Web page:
The International Union for the Conservation of Nature has put up giraffes, mountain and malayan tapirs, water deer, Sumatran rhinoceros, and plain zebras, among others on its red list. This is not to say that conservation efforts have been in vain. However, the survival of these animals is critical for a continued balance in our ecosystem.
Why Are Elephants Not Ungulates?
Elephants do not have hooves, therefore they do not fall under the broad class of odd or even-toed ungulates. And although they are herbivores, they still do not belong to the Ungulata family since they do not possess hoofed feet.
Ungulates are distinguished by the structure of their feet and how they walk. The hoof is made of an outer layer of keratin called unguis. On the other hand, elephants have five toes on each foot, although their toenails vary depending on the species.
Asian elephants have five toenails on their front feet and four toenails on their hind feet. Meanwhile, the African bush species have four toe nails on their front feet and three in the back. These nails are made of the same material as ungulate hooves (keratin). But instead of horn-shaped feet, elephants have wide stump-like feet with fat pads underneath.
When walking or standing, ungulates use their hooves to touch the ground. This means that the tissues and bones that make up their toes are covered by the outer covering. So in the course of movement and pauses, their toes are protected by the hooves. The strength of the hooves also provides support for body weight. Picture a rhinoceros who typically weighs over 4000 pounds putting all its weight on its toes. They must be pretty strong!
For elephants, movement is done with the tip of their toes. Not only does style of movement help to keep their toes trimmed, it puts their weight on the heels which are covered by a fat pad. The pad gives a cushion effect which keeps excess weight of the bones in readiness for long walks in search of food.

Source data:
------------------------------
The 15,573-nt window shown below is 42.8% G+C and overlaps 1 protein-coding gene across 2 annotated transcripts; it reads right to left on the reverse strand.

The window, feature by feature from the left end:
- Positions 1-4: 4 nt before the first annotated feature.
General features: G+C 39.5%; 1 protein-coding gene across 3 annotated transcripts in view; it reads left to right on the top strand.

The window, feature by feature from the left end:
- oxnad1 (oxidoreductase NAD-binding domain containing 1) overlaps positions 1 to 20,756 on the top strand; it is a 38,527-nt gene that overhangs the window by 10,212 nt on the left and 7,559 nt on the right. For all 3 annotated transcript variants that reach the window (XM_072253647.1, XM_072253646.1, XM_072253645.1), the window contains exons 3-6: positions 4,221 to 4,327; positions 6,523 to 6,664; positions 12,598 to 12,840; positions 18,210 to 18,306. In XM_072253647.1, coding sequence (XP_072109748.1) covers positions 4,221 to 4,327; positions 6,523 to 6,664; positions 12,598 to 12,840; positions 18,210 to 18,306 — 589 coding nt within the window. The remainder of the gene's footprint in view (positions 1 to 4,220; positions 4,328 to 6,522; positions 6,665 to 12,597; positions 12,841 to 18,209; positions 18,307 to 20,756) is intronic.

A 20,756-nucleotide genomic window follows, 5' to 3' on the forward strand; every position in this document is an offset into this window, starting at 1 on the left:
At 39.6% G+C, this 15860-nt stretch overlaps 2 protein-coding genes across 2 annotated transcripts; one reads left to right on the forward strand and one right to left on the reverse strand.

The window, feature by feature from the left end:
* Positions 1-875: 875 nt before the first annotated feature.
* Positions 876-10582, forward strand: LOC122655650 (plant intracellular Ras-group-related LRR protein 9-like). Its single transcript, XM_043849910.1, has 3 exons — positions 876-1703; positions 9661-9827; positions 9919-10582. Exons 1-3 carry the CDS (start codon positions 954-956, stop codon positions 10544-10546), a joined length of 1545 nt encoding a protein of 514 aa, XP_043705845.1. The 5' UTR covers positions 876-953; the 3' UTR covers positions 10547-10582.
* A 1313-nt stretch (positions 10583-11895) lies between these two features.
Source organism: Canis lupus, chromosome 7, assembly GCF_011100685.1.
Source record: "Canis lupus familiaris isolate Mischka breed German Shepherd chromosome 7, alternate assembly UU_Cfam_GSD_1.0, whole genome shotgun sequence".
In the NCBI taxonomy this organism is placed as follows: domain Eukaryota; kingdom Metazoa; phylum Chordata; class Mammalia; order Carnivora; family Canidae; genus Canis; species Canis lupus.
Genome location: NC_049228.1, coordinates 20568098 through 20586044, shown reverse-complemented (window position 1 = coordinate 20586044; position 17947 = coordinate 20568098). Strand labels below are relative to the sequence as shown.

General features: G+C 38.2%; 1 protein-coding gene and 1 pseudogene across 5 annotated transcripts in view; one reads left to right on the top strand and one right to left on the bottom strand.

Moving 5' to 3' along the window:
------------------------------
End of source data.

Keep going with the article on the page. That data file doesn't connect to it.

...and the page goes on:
Are Elephants Digitigrade or Plantigrade?
Animals that walk on land can also be classified according to how their feet work or how they move. There are three categories of such animals depending on how much contact their feet make with the ground when they move: Unguligrades, digitigrades, and plantigrades. Unguligrades like pigs, cows, and deer are animals that walk on their hooves, while digitigrades walk on their fingers or toes. Plantigrades place their entire foot on the ground when walking like human beings and bears do.
Of these three categories it is clear that elephants are digitigrades since they are accustomed to walking on their toes. This practice keeps their nails healthy and trimmed. In addition, cats and dogs are also examples of animals who walk on the tip of their toes while keeping their wrists elevated the entire time.
- What Do Elephants Eat? Their Diet Explained
- Do Elephants Have Toes? Understanding Elephants’ Feet
- Ellie’s Elephants: A Video on Asian Elephants!
- Are Elephants Aggressive?
The photo featured at the top of this post is © Volodymyr Burdiak/Shutterstock.com
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- John R. Hutchinson, Cyrille Delmer, Charlotte E. Miller, Thomas Hildebrandt, Andrew A. Pitsillides, and Alan Boyde, Available here: https://www.science.org/doi/abs/10.1126/science.1211437
- Donald R. Prothero, Available here: https://link.springer.com/article/10.1007/s12052-009-0136-1
- Valerius Geist, Available here: https://www.cambridge.org/core/journals/quaternary-research/article/relation-of-social-evolution-and-dispersal-in-ungulates-during-the-pleistocene-with-emphasis-on-the-old-world-deer-and-the-genus-bison/08949C21232D996C65C11325C22B3AEC